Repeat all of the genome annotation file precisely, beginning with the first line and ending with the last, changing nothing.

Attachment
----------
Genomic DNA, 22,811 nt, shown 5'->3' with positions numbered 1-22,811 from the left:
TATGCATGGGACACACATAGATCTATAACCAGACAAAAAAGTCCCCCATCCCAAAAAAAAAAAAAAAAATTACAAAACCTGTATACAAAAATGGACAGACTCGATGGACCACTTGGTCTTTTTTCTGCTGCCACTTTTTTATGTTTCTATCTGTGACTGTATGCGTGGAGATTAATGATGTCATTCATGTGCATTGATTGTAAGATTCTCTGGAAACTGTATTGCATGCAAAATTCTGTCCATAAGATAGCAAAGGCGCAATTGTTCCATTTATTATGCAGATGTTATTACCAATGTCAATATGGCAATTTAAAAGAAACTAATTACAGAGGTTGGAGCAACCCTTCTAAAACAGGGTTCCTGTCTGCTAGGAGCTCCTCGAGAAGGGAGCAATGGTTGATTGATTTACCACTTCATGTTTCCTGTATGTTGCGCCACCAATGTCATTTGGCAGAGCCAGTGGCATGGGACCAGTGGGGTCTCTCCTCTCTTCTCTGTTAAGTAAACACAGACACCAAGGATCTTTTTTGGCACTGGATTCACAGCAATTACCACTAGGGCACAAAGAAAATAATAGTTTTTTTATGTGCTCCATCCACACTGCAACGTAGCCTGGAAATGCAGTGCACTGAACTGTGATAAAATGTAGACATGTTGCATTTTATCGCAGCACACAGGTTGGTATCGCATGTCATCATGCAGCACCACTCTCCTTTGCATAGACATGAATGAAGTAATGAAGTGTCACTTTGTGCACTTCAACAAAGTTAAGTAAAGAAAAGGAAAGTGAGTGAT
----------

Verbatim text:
Genomic DNA, 22,811 nt, shown 5'->3' with positions numbered 1-22,811 from the left:
TATGCATGGGACACACATAGATCTATAACCAGACAAAAAAGTCCCCCATCCCAAAAAAAAAAAAAAAAATTACAAAACCTGTATACAAAAATGGACAGACTCGATGGACCACTTGGTCTTTTTTCTGCTGCCACTTTTTTATGTTTCTATCTGTGACTGTATGCGTGGAGATTAATGATGTCATTCATGTGCATTGATTGTAAGATTCTCTGGAAACTGTATTGCATGCAAAATTCTGTCCATAAGATAGCAAAGGCGCAATTGTTCCATTTATTATGCAGATGTTATTACCAATGTCAATATGGCAATTTAAAAGAAACTAATTACAGAGGTTGGAGCAACCCTTCTAAAACAGGGTTCCTGTCTGCTAGGAGCTCCTCGAGAAGGGAGCAATGGTTGATTGATTTACCACTTCATGTTTCCTGTATGTTGCGCCACCAATGTCATTTGGCAGAGCCAGTGGCATGGGACCAGTGGGGTCTCTCCTCTCTTCTCTGTTAAGTAAACACAGACACCAAGGATCTTTTTTGGCACTGGATTCACAGCAATTACCACTAGGGCACAAAGAAAATAATAGTTTTTTTATGTGCTCCATCCACACTGCAACGTAGCCTGGAAATGCAGTGCACTGAACTGTGATAAAATGTAGACATGTTGCATTTTATCGCAGCACACAGGTTGGTATCGCATGTCATCATGCAGCACCACTCTCCTTTGCATAGACATGAATGAAGTAATGAAGTGTCACTTTGTGCACTTCAACAAAGTTAAGTAAAGAAAAGGAAAGTGAGTGAT